Animations From Africa

February 2, 2017 11:14 am Published by Leave your thoughts

African Animation Landing in Jamaica

 

 

JANN got an email from Kwame Nyong’o an animator from Kenya. He informed us he was visiting Jamaica and would be in Kingston to screen African animations from all over the content. The venue of the screening would take place at the eclectic Edna Manley College.

Let the Show Begin

The art based college, which is the only one of its kind in the Caribbean was the most fitting venue for the event. The Edna Manley College is the home of tertiary arts education in Jamaica and they hosted Kingstoon 2016, the biggest Animation Festival in Jamaica.  We ensured to promote it to our members as well as other interested groups to observe a snippet of African animation history. Animated films from way back as 1939 were screened. Some in black and white; some which used paint on glass; Some with pencil crayon in full moving colour. There were also several cut out style 2D animations, Animation mixed with live action film and 3D Animation.

The 90 minute showcase took place in the Vera Moody Auditorium in the center of the campus. The turn out was good from what looked like almost 100 people attending from the Edna Manley College, Mico Teacher’s College and Excelsior Community College. A full gamut of styles were showcased demonstrating there are several ways a story could be told. Speaking of story, this was the strong point of the pieces. They all told strong compelling stories rich in culture. There were folklore tales, animated poetry, topics about bleaching, identity, gender violence, war, poverty, you name it.

 

At the end Kwame was given the microphone and asked questions about the films and what the animation industry is like in Africa. For Kenya he expressed how similar it is to Jamaica with much of the work being on commercials for major companies. In South Africa however they have the bigger market partially due to their stronger economy.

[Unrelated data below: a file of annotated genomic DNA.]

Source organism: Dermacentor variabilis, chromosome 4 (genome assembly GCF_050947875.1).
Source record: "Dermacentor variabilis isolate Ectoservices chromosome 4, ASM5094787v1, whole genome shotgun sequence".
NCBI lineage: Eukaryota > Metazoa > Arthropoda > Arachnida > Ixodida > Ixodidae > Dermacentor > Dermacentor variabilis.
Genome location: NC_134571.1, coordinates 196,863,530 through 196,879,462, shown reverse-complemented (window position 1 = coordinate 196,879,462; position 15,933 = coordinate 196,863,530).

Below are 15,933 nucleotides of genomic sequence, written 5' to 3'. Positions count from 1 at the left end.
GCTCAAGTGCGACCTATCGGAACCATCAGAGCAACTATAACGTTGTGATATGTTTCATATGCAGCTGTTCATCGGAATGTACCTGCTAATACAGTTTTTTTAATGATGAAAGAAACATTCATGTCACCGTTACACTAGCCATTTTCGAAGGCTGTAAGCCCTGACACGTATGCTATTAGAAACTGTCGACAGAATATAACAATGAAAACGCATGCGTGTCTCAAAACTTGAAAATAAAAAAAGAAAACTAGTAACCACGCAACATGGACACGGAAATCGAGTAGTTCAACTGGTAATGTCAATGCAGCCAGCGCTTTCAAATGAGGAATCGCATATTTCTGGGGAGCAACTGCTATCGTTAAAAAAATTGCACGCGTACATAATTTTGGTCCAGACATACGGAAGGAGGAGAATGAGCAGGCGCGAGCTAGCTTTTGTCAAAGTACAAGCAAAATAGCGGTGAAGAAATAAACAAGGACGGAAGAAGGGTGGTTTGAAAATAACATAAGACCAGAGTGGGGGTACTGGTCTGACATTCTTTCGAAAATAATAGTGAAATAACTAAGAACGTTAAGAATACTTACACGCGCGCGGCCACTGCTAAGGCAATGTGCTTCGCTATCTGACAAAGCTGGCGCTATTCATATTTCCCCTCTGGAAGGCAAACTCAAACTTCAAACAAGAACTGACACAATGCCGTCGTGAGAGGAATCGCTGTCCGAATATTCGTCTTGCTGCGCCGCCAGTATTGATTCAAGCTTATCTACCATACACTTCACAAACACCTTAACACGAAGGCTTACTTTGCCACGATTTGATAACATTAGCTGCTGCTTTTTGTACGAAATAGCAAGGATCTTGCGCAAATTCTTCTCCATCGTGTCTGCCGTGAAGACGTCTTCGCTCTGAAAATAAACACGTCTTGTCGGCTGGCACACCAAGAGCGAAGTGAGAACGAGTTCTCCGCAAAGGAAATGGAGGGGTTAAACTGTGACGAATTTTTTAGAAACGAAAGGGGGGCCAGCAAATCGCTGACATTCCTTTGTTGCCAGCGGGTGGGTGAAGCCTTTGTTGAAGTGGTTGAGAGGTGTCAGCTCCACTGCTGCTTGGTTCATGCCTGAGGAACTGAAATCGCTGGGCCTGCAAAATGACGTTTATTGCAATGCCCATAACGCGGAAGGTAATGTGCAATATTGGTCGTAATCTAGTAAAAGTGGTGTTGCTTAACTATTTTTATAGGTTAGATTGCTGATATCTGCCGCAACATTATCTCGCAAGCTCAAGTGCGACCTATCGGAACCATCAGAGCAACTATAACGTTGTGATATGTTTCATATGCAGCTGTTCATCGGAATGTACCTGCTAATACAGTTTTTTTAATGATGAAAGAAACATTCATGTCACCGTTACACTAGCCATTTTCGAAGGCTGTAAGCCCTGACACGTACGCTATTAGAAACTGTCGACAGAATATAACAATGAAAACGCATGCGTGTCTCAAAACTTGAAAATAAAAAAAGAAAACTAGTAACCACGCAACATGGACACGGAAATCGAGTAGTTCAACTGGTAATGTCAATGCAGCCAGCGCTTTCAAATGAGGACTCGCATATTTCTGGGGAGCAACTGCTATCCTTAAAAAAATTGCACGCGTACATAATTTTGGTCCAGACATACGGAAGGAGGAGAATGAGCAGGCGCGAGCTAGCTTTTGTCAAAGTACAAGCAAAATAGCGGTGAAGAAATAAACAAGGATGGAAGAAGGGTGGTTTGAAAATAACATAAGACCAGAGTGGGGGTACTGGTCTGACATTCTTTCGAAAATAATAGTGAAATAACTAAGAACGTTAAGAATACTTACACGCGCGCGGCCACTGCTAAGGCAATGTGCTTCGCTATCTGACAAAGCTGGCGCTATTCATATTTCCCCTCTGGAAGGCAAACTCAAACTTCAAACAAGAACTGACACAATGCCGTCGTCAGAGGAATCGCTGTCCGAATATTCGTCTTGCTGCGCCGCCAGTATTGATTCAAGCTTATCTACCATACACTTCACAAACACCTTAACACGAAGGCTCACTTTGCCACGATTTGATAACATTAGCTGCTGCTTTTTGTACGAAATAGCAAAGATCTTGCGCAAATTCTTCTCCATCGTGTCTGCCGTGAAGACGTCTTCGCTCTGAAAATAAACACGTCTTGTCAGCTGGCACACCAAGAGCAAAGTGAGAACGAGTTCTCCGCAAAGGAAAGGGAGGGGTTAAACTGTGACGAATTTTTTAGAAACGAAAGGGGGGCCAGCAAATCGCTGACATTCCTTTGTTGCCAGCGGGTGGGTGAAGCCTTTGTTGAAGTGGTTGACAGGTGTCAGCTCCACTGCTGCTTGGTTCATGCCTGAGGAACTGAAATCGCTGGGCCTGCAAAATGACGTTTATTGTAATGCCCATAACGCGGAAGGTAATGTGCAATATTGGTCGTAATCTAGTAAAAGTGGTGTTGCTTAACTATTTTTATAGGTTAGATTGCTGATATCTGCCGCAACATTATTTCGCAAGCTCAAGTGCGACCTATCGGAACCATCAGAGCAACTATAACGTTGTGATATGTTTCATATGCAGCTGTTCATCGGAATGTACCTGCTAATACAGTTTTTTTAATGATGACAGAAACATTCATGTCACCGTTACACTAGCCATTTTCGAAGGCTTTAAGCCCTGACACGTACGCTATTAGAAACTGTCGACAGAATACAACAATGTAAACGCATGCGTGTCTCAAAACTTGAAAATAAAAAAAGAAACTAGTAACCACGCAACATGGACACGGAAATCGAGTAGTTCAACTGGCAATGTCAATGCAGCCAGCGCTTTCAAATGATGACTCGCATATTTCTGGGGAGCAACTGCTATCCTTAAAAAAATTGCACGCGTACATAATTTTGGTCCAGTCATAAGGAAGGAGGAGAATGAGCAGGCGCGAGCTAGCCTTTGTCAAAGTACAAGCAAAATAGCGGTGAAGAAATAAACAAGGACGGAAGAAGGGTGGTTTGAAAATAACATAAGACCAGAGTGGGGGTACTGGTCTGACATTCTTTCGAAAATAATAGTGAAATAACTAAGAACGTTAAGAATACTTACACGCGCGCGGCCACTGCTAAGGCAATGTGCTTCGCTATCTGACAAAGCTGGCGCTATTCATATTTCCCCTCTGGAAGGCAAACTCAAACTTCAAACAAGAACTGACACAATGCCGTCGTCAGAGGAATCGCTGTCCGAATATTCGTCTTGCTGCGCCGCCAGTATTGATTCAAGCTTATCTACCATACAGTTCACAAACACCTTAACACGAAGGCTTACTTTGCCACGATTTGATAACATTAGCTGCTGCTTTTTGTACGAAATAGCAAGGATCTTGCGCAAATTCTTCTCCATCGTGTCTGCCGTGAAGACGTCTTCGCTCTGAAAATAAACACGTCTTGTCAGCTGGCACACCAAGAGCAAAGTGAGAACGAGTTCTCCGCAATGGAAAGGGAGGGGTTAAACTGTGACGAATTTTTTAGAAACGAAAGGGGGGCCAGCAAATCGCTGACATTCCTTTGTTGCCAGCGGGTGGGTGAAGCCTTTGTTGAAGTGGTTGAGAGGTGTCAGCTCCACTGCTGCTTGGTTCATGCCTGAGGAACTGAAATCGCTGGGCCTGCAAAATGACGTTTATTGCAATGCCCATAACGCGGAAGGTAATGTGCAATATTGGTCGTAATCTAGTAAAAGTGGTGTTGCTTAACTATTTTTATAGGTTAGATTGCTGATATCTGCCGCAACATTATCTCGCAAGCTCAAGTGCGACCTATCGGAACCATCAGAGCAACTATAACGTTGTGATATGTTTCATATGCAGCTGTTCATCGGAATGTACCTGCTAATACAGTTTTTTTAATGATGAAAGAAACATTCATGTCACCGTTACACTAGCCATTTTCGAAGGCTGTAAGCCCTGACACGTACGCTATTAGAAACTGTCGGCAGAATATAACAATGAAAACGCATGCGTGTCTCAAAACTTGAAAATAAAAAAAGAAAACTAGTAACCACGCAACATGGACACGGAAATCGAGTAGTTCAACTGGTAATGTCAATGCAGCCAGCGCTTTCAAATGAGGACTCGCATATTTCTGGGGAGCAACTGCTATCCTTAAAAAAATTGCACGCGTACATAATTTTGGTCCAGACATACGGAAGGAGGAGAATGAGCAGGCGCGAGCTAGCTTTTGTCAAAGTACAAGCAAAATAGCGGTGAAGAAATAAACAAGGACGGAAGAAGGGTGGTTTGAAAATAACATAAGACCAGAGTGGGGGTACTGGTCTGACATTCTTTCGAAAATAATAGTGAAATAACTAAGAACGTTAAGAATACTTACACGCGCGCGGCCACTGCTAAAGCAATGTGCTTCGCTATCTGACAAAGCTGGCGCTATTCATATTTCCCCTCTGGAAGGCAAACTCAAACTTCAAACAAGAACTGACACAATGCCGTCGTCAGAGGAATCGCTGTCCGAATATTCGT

One of the topics in the film talked about aggressive men and their perceived ownership of women. This hit home with several of the audience members who drew the parallel to Jamaican male culture and wondered if it was purposely targeting Jamaican men. He stated it was a common culture where he is from as well so there is clearly some culture continuity between countries.

Wrapping Up

Overall, the crowd enjoyed, appreciated and were inspired by what they saw. Kwame said he would love to come back and showcase more but would really love to see Jamaicans come to Kenya and showcase our work. We are certainly looking forward to that day too. A big thanks to ASIFA Egypt and Kwame Nyong’o for contributing the series of films we had the pleasure of watching.

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This post was written by Kevin Jackson

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